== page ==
South Korean transgender soldier to sue army over dismissal for gender confirmation surgery

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A transgender soldier in South Korea says she will sue the military after it announced its intention to dismiss her for undergoing gender confirmation surgery.

Key points:

  • The army said in a statement the surgery left Staff Sergeant Byun unable to continue to serve
  • Staff Sergeant Byun said she suffered from depression prior to her gender confirmation surgery
  • Rights activist Lim Tae-hoon said he “can’t resist feeling wretched at the military’s vulgar mindset”

It is the first time in South Korea that an active-duty member has been referred to a military panel to determine whether to end his or her service due to surgery related to gender transition.

South Korea prohibits transgender people from joining its military but has no specific laws on what to do with those who have sex reassignment operations during their time in service.

Byun Hui-su, who holds the rank of staff sergeant and is stationed in Gyeonggi Province, north of Seoul, had the operation in Thailand last year while on leave and had expressed hope of continuing to serve in the female corps.

The army said in a statement that it concluded the soldier’s operation could be considered a reason for discharge.

It said the decision went through due process and was based on a related military law on personnel changes.

Army officials cited a provision of the law allowing the military to discharge personnel with physical or mental disabilities if those problems were not a result of combat or in the line of duty.

South Korean army Sergeant Byun Hui-su walking out of a room.

In her first public appearance since her case was publicised last week, Staff Sergeant Byun said she would pursue a lawsuit against the army, all the way to the country’s highest court if necessary.

“I will continue to fight until the day I can remain to serve in the army,” she said.

“I’ll challenge the decision until the end, to the Supreme Court.”

‘Depression got too severe’

The army said in a statement that while it will make efforts to protect soldiers’ human rights and prevent discrimination, the surgery left Staff Sergeant Byun unable to continue to serve.

Staff Sergeant Byun broke down in tears as she described the decision to undergo surgery after suffering from gender dysphoria — distress from the internal conflict between gender identity and the sex assigned at birth.

“It was an extremely difficult decision to let my base know of my identity, but once I did, I felt much better,” she told reporters at a news conference in Seoul after the military announced its decision.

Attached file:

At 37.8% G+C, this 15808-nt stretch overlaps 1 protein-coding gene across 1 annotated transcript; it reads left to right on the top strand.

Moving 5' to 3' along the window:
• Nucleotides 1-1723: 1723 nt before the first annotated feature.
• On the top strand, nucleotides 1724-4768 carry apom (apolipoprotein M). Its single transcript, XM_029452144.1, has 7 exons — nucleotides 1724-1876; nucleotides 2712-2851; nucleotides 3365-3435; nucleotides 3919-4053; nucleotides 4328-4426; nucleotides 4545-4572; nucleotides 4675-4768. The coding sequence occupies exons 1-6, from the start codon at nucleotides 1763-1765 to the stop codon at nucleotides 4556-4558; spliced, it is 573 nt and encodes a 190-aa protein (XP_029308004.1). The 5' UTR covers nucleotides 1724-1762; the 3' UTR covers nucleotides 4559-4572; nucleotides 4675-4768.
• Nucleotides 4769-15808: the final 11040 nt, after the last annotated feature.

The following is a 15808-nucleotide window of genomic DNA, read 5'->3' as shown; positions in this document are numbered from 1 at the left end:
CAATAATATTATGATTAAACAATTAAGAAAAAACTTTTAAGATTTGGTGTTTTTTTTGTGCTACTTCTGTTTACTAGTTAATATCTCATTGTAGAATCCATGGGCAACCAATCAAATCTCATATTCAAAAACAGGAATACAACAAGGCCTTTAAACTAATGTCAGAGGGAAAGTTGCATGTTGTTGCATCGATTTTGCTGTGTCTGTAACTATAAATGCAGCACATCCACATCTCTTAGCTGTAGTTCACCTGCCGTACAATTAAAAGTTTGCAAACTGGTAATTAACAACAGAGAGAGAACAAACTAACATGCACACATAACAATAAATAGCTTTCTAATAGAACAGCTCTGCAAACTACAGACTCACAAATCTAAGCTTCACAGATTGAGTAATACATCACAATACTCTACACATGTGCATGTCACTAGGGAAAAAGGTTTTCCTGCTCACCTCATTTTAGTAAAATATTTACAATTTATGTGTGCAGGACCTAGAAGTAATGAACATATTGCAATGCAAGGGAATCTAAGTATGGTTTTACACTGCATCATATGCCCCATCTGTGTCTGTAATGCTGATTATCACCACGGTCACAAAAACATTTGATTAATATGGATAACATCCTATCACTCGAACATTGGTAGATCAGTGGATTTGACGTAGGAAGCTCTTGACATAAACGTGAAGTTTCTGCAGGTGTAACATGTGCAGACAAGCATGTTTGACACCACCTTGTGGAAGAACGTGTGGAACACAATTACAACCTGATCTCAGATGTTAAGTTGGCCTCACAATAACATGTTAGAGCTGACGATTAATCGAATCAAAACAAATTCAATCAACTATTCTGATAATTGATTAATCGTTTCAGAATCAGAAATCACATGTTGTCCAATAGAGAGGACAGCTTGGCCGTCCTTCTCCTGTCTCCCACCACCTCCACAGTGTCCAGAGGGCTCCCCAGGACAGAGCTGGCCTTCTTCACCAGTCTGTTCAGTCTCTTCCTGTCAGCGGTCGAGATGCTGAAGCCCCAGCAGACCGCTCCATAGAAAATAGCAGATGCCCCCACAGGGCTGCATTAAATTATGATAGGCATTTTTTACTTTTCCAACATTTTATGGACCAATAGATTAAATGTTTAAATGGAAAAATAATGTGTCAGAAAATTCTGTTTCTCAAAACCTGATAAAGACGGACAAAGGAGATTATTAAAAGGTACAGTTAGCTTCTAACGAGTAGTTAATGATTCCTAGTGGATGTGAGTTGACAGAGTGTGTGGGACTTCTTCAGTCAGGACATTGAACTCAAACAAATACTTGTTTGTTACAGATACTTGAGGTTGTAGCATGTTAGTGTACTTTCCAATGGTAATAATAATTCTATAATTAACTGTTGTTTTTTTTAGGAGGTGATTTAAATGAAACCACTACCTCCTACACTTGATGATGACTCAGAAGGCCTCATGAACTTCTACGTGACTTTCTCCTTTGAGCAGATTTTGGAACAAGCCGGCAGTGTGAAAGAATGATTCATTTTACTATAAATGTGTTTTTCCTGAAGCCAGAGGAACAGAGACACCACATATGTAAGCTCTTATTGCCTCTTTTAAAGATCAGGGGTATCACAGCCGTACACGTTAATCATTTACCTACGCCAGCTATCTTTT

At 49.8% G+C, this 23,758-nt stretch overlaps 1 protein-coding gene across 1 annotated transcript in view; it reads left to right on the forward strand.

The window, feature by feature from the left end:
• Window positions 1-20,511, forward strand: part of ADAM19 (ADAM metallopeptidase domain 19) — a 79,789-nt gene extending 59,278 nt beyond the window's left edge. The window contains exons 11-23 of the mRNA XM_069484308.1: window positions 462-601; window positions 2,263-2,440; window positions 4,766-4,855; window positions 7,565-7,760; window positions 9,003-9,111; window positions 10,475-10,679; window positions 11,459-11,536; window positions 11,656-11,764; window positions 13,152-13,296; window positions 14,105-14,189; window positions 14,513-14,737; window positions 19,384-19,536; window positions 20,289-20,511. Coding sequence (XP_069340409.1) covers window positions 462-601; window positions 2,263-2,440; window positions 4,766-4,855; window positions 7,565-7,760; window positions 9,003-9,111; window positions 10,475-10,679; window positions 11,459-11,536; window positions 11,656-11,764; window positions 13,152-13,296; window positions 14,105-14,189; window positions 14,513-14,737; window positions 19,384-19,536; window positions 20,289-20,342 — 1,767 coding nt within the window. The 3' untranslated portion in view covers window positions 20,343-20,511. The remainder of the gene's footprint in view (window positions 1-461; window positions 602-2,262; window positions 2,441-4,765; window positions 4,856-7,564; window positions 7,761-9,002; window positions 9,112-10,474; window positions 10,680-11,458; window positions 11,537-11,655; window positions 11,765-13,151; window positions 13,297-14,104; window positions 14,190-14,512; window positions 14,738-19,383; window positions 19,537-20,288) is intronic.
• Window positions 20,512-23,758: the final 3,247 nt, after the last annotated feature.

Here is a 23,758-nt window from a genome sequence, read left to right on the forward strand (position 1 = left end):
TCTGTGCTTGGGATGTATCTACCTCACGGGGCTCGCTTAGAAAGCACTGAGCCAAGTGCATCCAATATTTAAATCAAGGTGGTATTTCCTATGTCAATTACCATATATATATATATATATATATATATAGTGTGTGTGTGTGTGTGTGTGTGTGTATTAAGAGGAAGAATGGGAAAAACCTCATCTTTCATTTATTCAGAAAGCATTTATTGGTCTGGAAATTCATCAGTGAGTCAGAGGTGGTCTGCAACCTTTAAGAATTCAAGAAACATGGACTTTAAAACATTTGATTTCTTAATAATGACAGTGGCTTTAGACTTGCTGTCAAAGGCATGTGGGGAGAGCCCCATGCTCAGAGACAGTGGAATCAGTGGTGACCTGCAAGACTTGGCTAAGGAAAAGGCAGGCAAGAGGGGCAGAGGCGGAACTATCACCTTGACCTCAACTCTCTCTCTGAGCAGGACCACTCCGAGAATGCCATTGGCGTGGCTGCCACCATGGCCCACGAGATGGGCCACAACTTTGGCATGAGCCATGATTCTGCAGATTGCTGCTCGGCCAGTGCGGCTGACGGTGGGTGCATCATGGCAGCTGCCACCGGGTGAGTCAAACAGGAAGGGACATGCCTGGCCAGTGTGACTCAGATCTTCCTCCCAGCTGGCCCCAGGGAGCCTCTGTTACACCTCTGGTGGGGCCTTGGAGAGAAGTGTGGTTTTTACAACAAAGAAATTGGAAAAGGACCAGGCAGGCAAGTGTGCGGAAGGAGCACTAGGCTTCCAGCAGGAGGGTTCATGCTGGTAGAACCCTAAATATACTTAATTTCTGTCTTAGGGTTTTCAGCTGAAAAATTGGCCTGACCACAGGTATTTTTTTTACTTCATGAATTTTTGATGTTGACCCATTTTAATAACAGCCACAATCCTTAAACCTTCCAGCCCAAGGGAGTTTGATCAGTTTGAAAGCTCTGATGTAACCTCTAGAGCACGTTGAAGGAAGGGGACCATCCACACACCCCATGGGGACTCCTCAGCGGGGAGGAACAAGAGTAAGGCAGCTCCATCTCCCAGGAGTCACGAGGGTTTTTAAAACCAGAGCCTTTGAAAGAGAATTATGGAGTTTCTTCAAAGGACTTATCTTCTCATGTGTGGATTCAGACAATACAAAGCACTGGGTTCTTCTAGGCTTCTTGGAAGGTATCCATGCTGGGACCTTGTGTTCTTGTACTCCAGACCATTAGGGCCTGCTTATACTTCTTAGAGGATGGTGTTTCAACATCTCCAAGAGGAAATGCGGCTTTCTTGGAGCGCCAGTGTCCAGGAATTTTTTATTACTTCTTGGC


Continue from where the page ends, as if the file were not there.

“I thought I would finish serving in the army and then go through the transition surgery and then re-enter the army as a female soldier. But my depression got too severe.”

Soldiers with guns walking on a trail in South Korea.

One army official with knowledge of the deliberations told Reuters there should be no reason for the military to deny Staff Sergeant Byun if she reapplied to serve in the female corps after completing the legal process to formally become a woman.

A human rights organisation had filed a petition with a national human rights watchdog urging the army to postpone its decision until after the Staff Sergeant had completed the court process, but the army said that legal proceeding was irrelevant to its personnel decisions.

The case has triggered debate over the treatment of transgender troops and soldiers from the wider LBGT community in the country, which requires all able-bodied men to serve for around two years.

Staff Sergeant Byun said becoming a soldier was her childhood dream and that she wanted to serve at the tense border with rival North Korea.

She said she still hoped to serve in the military in the future.

“Apart from my gender identity, I want to show everyone that I can also be one of the great soldiers who protect this country.”

‘Military’s vulgar mindset’

Speaking at the same news conference, rights activist Lim Tae-hoon said he would fight alongside Staff Sergeant Byun and others to transform what he called “our savage military.”

Mr Lim, the leader of the Seoul-based Centre for Military Human Rights, took issue with the army’s legal justification for discharging Staff Sergeant Byun. 

“I can’t resist feeling wretched at the military’s vulgar mindset as they determined that the lack of a male genital is a physical disability,” he said.

South Korea’s state-run human rights watchdog recommended on Tuesday that the army postpone its decision. 

The National Human Rights Commission said in a statement that referring the soldier to the military panel would be an act of discrimination over sexual identity and affect the soldier’s basic human rights.

Public views on gender issues in South Korea have gradually changed in recent years. 

Several gay-themed movies and TV dramas have become hits and some transgender entertainers have risen to stardom. However, a strong bias against sexual minorities still runs deep in South Korean society.

Activists say transgender people are likely to face harassment, abuse and insults and many suffer from depression.